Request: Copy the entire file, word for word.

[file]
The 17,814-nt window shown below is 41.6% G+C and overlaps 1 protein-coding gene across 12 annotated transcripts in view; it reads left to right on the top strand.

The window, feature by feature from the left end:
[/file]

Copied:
The 17,814-nt window shown below is 41.6% G+C and overlaps 1 protein-coding gene across 12 annotated transcripts in view; it reads left to right on the top strand.

The window, feature by feature from the left end: